Microbiology and Immunology faculty conduct research in the areas of microbial pathogenesis. These include those interested in viral pathogens including DNA and RNA viruses that cause acute and persistent infections of humans and model organisms. For bacterial pathogens, both gram-positive and gram-negative mucosal and intracellular pathogens as well as select agents are under investigation. In addition, toxin secretion, antimicrobial and therapeutic agent discovery, vaccine development, and mathematical modeling of infection represent ongoing research efforts. Fungal and protozoan eukaryotic pathogens are examined with respect to their effect on immune system development and invasion, respectively.
Our faculty, students, and fellows are also engaged in several areas of research pertaining to innate immunity. Central to innate defense against pathogenic microorganisms is the ability of innate immune cells such as macrophages to internalize particles by phagocytosis.
With respect to adaptive immunity, basic questions relating to the role of T and B lymphocytes, intracellular signaling mechanisms regulating T cell development and activation, and immunoglobulin class switch recombination in B cells using bacterial artificial chromosome transgenesis are under study.
The study of cell biology of infection focuses on host-pathogen interactions. This reveals information about disease but also sheds light on fundamental mechanisms of normal cellular function. Research approaches use live cell imaging to show that microbes take advantage of the host cell niche by manipulating cellular trafficking pathways. Intracellular bacterial pathogens exploit infected host cells to acquire nutrients and regulate differentiation. Other efforts focus on antimicrobial responses and release of inflammatory mediators, chemical signals (calcium and NADPH), and eukaryotic cell cycle regulation.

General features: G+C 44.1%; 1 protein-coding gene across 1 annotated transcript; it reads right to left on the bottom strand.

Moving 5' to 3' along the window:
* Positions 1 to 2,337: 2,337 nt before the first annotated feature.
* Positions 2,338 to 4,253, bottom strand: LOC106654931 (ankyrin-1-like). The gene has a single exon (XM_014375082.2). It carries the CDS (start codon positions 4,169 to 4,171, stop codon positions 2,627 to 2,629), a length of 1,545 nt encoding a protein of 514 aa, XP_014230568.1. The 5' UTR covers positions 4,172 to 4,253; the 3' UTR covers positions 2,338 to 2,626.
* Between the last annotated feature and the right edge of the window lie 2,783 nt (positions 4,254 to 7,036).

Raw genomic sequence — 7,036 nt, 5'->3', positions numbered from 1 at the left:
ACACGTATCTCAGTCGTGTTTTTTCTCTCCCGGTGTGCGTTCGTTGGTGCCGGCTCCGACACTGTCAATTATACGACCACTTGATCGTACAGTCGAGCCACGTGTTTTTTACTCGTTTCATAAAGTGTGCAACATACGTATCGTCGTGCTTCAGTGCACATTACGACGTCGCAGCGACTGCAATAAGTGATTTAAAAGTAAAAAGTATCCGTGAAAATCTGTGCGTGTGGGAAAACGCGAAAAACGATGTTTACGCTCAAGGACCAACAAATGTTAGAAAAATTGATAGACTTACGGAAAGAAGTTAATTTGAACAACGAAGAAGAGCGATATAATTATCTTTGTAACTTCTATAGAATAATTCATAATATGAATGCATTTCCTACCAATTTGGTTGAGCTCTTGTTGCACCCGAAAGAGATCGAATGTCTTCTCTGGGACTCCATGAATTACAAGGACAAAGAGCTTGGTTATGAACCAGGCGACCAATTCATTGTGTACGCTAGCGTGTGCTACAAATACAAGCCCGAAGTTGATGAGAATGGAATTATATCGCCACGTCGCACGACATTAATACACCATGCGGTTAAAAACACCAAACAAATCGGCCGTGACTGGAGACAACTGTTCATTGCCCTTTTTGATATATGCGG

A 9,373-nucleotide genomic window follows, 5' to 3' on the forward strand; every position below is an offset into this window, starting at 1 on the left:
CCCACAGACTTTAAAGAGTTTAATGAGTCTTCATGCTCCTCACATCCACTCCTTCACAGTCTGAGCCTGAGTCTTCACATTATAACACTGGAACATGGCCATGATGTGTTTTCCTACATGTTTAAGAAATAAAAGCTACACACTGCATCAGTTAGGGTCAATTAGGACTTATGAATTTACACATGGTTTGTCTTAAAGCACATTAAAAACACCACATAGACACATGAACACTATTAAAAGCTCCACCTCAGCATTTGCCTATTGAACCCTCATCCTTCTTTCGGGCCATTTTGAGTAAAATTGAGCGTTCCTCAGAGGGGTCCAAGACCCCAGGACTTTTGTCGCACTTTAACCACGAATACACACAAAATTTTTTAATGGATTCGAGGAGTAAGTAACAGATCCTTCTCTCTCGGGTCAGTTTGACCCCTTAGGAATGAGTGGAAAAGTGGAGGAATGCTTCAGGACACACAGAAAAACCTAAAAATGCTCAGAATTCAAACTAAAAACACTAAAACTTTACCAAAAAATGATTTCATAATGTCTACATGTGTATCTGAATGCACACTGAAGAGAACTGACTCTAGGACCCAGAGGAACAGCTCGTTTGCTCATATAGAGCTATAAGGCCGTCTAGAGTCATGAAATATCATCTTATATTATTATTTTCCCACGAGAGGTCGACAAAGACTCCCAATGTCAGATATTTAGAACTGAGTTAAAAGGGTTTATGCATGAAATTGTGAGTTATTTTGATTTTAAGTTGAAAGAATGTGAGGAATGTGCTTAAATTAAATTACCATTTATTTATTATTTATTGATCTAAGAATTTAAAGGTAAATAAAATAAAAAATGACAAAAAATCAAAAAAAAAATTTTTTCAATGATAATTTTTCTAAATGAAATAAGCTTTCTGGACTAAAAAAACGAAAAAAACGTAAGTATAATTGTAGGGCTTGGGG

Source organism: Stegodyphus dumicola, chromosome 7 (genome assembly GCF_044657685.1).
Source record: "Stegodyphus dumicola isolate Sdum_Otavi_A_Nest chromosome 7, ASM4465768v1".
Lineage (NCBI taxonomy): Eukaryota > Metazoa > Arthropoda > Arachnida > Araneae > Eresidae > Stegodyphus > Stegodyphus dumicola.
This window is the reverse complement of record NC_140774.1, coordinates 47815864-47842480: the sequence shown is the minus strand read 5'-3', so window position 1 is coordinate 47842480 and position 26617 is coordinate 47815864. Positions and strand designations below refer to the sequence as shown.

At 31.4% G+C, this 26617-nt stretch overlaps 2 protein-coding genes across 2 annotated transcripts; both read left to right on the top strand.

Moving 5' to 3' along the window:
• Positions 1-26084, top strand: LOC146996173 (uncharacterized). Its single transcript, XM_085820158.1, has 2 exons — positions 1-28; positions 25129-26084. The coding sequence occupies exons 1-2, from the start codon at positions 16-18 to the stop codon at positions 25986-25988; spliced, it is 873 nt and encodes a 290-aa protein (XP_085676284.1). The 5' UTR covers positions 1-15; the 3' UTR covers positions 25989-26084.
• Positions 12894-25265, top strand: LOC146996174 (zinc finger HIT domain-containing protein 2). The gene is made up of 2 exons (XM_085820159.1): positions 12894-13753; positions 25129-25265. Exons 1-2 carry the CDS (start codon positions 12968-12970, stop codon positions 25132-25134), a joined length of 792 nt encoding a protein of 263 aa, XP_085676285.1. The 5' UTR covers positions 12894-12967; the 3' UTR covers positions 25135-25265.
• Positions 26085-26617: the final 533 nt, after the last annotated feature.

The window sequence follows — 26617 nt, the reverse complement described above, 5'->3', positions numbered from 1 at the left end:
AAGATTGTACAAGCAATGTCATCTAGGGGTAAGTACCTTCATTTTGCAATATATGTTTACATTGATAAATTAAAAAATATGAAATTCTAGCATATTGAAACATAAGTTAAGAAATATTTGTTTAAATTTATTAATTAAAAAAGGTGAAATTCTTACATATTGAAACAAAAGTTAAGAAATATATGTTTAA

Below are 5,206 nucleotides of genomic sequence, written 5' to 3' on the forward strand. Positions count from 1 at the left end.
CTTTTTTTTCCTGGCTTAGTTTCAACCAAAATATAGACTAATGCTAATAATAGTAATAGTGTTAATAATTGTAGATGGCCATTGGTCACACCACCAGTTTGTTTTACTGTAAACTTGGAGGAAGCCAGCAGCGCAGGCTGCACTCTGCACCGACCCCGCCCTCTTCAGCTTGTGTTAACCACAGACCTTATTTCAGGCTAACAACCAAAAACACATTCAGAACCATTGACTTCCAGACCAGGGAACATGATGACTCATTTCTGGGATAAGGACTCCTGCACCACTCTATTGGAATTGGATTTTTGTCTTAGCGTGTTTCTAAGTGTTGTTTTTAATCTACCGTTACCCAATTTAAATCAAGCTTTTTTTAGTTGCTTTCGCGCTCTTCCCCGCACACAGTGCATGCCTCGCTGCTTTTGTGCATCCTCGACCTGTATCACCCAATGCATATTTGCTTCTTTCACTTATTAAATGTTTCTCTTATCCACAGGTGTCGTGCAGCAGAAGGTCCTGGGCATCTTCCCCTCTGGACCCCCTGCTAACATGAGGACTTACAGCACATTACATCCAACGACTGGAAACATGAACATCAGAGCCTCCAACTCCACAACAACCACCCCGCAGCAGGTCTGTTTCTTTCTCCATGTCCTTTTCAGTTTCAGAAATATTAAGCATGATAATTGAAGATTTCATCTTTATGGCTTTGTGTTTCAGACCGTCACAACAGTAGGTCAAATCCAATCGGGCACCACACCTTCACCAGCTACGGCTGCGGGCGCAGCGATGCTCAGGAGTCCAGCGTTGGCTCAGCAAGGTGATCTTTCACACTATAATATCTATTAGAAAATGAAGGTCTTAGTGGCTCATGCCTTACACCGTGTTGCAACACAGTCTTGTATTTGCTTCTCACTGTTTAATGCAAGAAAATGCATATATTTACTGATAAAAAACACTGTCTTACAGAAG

Humans are colonized with a vast array of microbes that directly influence our physiology. These microbes not only direct the development of our immune system and resistance to infection, but also affect metabolism and our susceptibility to diseases such as diabetes, colorectal cancer and inflammatory bowel disease. Many of our faculty are engaged in research towards a better understanding of the host microbiome that exists between animals and their colonizing microbes. This research includes tracking the changes in the host microbial community between healthy and disease states, as well as a detailed understanding of the physiology of the microbes that shape our health.